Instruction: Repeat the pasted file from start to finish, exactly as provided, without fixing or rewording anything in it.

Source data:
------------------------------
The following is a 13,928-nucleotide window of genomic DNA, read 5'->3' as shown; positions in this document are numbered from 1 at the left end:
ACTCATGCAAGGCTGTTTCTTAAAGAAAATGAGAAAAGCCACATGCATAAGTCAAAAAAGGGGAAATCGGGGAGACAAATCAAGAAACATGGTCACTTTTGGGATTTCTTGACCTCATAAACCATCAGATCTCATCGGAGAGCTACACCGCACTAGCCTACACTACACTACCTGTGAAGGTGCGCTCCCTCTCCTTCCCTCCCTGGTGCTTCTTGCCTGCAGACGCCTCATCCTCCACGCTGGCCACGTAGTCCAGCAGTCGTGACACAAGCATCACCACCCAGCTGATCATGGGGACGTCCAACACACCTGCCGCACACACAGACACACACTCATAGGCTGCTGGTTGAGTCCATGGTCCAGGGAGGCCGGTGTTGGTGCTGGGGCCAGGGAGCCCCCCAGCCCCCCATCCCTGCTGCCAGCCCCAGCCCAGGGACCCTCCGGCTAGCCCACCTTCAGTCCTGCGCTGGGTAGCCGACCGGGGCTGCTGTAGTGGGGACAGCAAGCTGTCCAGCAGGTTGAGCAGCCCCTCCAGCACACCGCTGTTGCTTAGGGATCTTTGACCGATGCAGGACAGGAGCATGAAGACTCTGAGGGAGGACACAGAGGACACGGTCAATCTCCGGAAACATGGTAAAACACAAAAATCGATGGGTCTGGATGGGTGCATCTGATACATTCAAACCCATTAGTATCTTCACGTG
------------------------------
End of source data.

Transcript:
The following is a 13,928-nucleotide window of genomic DNA, read 5'->3' as shown; positions in this document are numbered from 1 at the left end:
ACTCATGCAAGGCTGTTTCTTAAAGAAAATGAGAAAAGCCACATGCATAAGTCAAAAAAGGGGAAATCGGGGAGACAAATCAAGAAACATGGTCACTTTTGGGATTTCTTGACCTCATAAACCATCAGATCTCATCGGAGAGCTACACCGCACTAGCCTACACTACACTACCTGTGAAGGTGCGCTCCCTCTCCTTCCCTCCCTGGTGCTTCTTGCCTGCAGACGCCTCATCCTCCACGCTGGCCACGTAGTCCAGCAGTCGTGACACAAGCATCACCACCCAGCTGATCATGGGGACGTCCAACACACCTGCCGCACACACAGACACACACTCATAGGCTGCTGGTTGAGTCCATGGTCCAGGGAGGCCGGTGTTGGTGCTGGGGCCAGGGAGCCCCCCAGCCCCCCATCCCTGCTGCCAGCCCCAGCCCAGGGACCCTCCGGCTAGCCCACCTTCAGTCCTGCGCTGGGTAGCCGACCGGGGCTGCTGTAGTGGGGACAGCAAGCTGTCCAGCAGGTTGAGCAGCCCCTCCAGCACACCGCTGTTGCTTAGGGATCTTTGACCGATGCAGGACAGGAGCATGAAGACTCTGAGGGAGGACACAGAGGACACGGTCAATCTCCGGAAACATGGTAAAACACAAAAATCGATGGGTCTGGATGGGTGCATCTGATACATTCAAACCCATTAGTATCTTCACGTG